Two Suffolk Punches, an ancient rare breed of heavy horses, pull a wagon carrying a coffin to the crematorium. This was at the request of the deceased, a relative of mine, who loved horses, especially this sort of horse (for more pictures, click on this picture).
Many people don't know that they can do more or less what they like at a British funeral. You don't have to use a funeral director; you needn't have a conventional hearse; you needn't have a conventional religious funeral; you can be buried in your own garden (subject to a few sensible rules); you needn't have a headstone; you can have a tree planted on your grave. There are many possibilities.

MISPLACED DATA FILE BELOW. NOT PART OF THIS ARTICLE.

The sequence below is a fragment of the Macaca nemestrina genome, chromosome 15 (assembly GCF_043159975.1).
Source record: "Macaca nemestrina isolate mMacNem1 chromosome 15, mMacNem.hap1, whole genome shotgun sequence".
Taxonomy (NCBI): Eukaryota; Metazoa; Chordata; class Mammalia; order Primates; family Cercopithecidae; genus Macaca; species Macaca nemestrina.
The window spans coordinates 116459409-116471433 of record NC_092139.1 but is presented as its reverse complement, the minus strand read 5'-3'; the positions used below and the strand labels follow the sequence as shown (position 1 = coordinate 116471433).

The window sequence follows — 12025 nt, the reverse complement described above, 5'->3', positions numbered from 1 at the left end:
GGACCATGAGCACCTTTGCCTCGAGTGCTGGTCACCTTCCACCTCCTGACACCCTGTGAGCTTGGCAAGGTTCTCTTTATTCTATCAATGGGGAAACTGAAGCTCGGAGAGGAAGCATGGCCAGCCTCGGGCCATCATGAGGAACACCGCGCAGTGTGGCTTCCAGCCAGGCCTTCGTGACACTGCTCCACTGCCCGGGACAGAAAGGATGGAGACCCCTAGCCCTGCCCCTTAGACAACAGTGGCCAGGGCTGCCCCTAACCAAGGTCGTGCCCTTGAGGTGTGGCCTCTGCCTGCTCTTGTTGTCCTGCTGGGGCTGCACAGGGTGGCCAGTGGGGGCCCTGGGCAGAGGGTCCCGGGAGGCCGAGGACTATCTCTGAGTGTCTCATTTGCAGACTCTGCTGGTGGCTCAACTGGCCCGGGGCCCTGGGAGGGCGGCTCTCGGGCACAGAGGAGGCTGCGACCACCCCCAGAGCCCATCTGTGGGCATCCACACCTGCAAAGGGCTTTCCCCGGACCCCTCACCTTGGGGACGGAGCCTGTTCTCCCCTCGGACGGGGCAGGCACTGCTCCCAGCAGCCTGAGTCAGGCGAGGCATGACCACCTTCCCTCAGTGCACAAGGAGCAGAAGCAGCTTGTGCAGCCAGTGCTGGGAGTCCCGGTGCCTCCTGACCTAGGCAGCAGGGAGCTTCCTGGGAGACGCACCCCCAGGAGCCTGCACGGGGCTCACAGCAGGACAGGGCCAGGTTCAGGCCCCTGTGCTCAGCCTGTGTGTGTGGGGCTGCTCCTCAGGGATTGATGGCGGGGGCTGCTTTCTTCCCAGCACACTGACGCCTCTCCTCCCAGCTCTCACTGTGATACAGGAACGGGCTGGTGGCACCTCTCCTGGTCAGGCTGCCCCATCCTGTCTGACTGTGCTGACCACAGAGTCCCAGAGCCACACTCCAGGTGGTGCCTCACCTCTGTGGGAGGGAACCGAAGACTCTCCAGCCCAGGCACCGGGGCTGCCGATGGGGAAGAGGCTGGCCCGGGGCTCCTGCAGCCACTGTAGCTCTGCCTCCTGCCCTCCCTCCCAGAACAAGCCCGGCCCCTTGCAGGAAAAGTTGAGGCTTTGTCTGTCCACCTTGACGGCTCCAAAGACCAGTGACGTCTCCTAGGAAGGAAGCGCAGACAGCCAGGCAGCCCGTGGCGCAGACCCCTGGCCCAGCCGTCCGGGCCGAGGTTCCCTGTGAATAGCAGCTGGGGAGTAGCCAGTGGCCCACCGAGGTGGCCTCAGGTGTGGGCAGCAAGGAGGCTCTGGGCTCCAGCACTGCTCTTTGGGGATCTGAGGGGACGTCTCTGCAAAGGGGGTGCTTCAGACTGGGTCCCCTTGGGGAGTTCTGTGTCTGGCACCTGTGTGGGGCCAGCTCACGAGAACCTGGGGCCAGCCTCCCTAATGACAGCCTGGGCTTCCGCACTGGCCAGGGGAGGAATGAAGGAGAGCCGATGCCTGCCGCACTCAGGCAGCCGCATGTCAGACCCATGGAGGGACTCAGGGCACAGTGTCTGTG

Would suggest, however, that if you make very elaborate plans for your own funeral, you may make if more difficult for your family and friends to grieve as they suffer the additional stress of trying to realise your wishes. If you think you're going to make things easier for them by arranging everything, think again.
Choose some music, maybe. Choose where you want it to happen. Write a few lines of farewell (resisting the urge to settle any scores posthumously), or choose a poem or two. Suggest a charity that might benefit from your death. Funerals are like weddings, in some respects. Spending a lot of money on them doesn't guarantee a satisfactory result. It's the content that matters, not the show.